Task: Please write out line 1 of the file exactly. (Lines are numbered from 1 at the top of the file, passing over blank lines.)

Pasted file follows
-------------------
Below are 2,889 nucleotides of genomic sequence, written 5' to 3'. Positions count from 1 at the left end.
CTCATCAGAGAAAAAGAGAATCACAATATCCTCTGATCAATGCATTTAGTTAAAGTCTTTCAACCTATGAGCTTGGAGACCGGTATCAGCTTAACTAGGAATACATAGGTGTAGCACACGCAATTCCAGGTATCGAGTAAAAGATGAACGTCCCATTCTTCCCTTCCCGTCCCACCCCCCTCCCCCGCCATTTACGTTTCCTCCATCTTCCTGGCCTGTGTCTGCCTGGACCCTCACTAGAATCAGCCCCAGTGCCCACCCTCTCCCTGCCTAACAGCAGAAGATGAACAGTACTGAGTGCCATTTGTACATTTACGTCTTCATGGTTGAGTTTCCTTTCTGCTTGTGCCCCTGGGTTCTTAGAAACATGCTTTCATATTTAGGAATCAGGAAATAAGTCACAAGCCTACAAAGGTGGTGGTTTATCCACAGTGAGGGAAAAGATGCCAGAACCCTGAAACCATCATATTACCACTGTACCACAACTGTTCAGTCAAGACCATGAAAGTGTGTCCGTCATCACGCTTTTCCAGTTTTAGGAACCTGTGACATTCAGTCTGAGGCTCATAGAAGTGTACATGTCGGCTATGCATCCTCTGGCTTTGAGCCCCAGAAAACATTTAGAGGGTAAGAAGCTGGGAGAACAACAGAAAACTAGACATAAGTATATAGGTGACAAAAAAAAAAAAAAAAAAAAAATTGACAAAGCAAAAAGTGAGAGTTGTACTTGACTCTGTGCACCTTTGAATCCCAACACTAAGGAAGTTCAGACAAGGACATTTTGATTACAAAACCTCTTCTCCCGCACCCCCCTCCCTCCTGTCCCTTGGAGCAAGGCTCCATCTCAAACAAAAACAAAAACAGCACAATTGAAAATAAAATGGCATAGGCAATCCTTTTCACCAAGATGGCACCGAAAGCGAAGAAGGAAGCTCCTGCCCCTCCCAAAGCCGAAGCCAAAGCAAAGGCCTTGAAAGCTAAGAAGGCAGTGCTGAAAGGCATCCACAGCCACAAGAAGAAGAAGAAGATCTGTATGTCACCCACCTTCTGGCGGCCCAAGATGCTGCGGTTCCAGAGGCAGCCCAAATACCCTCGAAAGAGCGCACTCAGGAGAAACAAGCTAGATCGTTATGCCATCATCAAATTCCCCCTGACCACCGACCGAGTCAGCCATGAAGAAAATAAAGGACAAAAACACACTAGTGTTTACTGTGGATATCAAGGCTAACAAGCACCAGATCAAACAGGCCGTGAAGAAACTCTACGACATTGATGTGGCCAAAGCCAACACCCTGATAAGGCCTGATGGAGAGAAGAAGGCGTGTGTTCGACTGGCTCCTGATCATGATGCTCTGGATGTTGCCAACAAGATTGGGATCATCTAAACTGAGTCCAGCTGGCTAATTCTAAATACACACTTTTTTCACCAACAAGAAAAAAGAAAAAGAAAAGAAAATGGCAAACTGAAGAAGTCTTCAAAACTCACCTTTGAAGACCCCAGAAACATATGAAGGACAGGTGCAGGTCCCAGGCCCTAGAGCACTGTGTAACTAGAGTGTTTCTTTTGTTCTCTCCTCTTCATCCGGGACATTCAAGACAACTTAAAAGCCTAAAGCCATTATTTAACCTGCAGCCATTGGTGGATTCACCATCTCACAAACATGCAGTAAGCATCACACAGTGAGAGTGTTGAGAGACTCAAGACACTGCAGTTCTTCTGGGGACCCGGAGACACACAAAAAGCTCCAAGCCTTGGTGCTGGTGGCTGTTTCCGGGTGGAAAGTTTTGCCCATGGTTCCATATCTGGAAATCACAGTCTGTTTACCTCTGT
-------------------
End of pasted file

Below are 2,889 nucleotides of genomic sequence, written 5' to 3'. Positions count from 1 at the left end.